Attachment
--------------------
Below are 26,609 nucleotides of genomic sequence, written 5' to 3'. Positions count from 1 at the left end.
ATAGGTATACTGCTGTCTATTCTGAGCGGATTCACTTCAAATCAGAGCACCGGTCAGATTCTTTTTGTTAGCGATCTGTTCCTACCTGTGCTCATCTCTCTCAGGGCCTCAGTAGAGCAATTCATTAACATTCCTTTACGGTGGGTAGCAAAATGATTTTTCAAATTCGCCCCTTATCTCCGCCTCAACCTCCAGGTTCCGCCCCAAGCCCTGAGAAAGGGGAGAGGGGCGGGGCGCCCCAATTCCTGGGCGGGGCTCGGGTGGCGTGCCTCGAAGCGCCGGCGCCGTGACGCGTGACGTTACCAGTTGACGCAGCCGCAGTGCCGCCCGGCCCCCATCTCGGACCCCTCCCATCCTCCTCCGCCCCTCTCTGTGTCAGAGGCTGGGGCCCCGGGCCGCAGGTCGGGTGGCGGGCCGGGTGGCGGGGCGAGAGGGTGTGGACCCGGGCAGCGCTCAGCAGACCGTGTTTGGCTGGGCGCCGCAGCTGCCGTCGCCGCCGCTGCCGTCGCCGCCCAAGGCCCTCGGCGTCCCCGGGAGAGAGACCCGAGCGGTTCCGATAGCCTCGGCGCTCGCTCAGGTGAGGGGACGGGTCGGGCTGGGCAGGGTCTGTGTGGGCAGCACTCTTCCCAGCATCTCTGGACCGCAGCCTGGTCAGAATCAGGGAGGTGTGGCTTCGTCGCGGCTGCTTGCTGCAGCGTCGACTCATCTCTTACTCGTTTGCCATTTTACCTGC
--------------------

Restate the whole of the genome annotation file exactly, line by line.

Below are 26,609 nucleotides of genomic sequence, written 5' to 3'. Positions count from 1 at the left end.
ATAGGTATACTGCTGTCTATTCTGAGCGGATTCACTTCAAATCAGAGCACCGGTCAGATTCTTTTTGTTAGCGATCTGTTCCTACCTGTGCTCATCTCTCTCAGGGCCTCAGTAGAGCAATTCATTAACATTCCTTTACGGTGGGTAGCAAAATGATTTTTCAAATTCGCCCCTTATCTCCGCCTCAACCTCCAGGTTCCGCCCCAAGCCCTGAGAAAGGGGAGAGGGGCGGGGCGCCCCAATTCCTGGGCGGGGCTCGGGTGGCGTGCCTCGAAGCGCCGGCGCCGTGACGCGTGACGTTACCAGTTGACGCAGCCGCAGTGCCGCCCGGCCCCCATCTCGGACCCCTCCCATCCTCCTCCGCCCCTCTCTGTGTCAGAGGCTGGGGCCCCGGGCCGCAGGTCGGGTGGCGGGCCGGGTGGCGGGGCGAGAGGGTGTGGACCCGGGCAGCGCTCAGCAGACCGTGTTTGGCTGGGCGCCGCAGCTGCCGTCGCCGCCGCTGCCGTCGCCGCCCAAGGCCCTCGGCGTCCCCGGGAGAGAGACCCGAGCGGTTCCGATAGCCTCGGCGCTCGCTCAGGTGAGGGGACGGGTCGGGCTGGGCAGGGTCTGTGTGGGCAGCACTCTTCCCAGCATCTCTGGACCGCAGCCTGGTCAGAATCAGGGAGGTGTGGCTTCGTCGCGGCTGCTTGCTGCAGCGTCGACTCATCTCTTACTCGTTTGCCATTTTACCTGC